The former CEO and Chairman of Nasdaq shares insights and lessons learned from one of the world’s largest stock exchanges, detailing the company’s transformation from a fledgling U.S. equities market to a global financial technology company.
During 2003, the U.S. economy was described by one economist as “nervous, anxious, and waiting.” In December the Dow had topped 10,000 for the first time in a year and a half, and at year’s end the markets were up for the first time since 1999. But in the same year, American troops had moved into Iraq, and corporate boards were cutting CEOs at the slightest signs of trouble.
Amidst this turmoil Robert Greifeld, a former tech entrepreneur from outside the Wall Street bubble, became CEO of Nasdaq, a position he would hold for the next thirteen years. He saw the company through one of the most mercurial economic periods in history: the Bernie Madoff mega-scandal; Facebook’s tumultuous and disastrous IPO; Hurricane Sandy’s disruption of the world’s financial hub; the implosion of America’s housing market and the global economic crash that followed, from which we have yet to fully recover. In Market Mover, Bob will write a first-hand account of the most critical moments of his career, with each chapter focusing on a headline-making event and ending with a prescriptive takeaway to impart to his readers.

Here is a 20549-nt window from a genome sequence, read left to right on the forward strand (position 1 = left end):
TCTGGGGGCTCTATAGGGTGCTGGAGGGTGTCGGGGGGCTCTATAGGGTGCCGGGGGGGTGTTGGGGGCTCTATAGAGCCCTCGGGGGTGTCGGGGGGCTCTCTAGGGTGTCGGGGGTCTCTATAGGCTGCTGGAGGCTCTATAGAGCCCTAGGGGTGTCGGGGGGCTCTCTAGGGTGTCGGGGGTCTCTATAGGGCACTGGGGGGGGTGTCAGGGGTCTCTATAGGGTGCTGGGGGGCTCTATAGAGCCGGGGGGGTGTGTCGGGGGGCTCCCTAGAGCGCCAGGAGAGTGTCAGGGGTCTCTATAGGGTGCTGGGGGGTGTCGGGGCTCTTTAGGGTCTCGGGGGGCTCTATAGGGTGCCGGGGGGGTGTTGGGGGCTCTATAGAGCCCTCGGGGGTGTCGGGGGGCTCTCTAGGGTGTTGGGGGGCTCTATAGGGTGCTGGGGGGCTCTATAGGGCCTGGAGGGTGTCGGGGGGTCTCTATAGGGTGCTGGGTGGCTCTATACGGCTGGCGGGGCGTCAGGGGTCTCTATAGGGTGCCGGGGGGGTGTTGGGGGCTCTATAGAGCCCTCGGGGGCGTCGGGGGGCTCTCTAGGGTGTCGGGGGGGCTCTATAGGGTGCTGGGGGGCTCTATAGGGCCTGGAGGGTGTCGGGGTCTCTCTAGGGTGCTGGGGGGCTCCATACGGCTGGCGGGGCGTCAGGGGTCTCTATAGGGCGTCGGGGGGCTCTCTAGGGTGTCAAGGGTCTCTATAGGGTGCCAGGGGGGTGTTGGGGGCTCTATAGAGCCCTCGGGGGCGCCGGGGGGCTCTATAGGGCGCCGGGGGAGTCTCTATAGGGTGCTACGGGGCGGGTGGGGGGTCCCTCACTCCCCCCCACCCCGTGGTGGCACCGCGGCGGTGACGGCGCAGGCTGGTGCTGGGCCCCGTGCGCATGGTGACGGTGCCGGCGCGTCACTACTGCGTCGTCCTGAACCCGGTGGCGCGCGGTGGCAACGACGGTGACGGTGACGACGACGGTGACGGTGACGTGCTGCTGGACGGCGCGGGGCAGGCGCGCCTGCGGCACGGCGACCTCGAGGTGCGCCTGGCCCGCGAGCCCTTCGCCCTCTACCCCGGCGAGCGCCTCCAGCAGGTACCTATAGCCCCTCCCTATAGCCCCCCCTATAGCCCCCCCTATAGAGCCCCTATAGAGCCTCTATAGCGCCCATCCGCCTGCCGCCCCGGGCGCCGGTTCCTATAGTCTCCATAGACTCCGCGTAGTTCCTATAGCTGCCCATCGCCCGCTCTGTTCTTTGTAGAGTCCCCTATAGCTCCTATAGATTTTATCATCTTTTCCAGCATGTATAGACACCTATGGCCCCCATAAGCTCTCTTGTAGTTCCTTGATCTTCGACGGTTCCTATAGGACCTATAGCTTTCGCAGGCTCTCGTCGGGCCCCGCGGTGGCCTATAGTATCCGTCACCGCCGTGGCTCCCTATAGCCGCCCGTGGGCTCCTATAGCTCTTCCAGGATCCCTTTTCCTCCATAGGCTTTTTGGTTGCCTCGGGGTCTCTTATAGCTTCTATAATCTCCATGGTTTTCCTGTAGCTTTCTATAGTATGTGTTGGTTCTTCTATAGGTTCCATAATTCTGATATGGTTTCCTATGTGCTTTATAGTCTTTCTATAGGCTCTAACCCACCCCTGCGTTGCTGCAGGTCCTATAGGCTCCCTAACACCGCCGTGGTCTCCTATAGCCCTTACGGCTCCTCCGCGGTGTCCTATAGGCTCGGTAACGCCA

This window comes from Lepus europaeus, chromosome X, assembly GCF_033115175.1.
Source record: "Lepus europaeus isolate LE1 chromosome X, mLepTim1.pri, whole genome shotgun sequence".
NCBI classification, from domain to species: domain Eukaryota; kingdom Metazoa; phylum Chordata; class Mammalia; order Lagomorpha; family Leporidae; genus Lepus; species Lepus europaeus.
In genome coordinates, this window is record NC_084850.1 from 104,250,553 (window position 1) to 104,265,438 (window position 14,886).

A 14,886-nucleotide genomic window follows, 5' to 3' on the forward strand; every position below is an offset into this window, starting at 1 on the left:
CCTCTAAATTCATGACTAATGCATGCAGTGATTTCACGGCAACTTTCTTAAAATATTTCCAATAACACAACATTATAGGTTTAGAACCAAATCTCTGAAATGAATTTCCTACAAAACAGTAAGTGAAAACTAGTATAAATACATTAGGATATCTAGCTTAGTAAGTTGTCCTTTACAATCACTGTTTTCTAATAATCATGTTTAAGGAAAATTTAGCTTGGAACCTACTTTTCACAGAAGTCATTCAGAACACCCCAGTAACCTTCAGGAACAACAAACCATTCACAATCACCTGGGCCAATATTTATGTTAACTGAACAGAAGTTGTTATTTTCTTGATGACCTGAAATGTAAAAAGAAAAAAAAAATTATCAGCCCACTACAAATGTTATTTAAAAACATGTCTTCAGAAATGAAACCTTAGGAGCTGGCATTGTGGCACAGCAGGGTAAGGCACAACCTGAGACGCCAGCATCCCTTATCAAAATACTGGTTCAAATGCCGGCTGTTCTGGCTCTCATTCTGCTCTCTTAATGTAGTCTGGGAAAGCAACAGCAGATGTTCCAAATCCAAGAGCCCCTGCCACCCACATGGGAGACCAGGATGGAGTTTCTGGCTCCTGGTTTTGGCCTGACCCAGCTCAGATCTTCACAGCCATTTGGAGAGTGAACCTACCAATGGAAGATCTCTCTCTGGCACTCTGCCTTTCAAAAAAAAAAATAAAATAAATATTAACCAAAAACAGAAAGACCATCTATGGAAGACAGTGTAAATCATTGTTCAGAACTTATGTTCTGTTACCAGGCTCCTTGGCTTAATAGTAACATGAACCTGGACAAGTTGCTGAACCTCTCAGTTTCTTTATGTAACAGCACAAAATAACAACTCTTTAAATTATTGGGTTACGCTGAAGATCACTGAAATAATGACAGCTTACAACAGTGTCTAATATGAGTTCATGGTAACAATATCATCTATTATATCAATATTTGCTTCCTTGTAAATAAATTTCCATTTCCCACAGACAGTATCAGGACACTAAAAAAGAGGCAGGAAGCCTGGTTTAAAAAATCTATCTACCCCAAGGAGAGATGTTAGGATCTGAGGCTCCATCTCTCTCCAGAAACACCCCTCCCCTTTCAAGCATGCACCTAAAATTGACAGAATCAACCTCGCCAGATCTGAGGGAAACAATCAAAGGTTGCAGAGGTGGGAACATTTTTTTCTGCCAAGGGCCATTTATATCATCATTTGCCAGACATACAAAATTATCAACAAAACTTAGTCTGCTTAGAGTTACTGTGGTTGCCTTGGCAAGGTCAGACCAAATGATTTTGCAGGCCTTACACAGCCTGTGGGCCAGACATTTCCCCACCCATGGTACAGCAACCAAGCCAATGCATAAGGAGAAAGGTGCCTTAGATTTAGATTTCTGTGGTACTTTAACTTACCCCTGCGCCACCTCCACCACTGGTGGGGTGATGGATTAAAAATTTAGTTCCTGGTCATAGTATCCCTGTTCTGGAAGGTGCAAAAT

Now Bob, who stepped aside as Nasdaq’s CEO at the end of 2016, is eager to look back at more than a decade of transformational change that occurred on his watch in order to share his insights and lessons with business readers.
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